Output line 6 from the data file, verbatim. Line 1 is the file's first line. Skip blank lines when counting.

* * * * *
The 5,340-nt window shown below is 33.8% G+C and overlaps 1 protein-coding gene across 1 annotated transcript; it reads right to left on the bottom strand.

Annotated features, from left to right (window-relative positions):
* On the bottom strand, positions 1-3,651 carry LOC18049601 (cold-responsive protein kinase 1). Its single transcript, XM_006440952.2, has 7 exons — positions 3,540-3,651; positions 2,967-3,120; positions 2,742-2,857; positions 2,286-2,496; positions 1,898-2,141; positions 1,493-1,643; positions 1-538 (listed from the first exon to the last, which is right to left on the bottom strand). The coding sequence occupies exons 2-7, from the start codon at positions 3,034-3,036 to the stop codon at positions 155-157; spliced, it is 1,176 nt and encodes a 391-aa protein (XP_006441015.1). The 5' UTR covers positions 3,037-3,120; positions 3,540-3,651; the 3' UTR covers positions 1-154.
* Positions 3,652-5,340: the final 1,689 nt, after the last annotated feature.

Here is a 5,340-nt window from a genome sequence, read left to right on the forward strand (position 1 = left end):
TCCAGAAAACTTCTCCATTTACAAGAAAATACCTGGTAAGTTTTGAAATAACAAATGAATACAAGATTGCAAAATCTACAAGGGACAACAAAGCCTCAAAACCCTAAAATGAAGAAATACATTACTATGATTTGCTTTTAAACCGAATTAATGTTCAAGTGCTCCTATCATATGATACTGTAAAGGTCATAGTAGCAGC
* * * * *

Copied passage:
TCCAGAAAACTTCTCCATTTACAAGAAAATACCTGGTAAGTTTTGAAATAACAAATGAATACAAGATTGCAAAATCTACAAGGGACAACAAAGCCTCAAAACCCTAAAATGAAGAAATACATTACTATGATTTGCTTTTAAACCGAATTAATGTTCAAGTGCTCCTATCATATGATACTGTAAAGGTCATAGTAGCAGC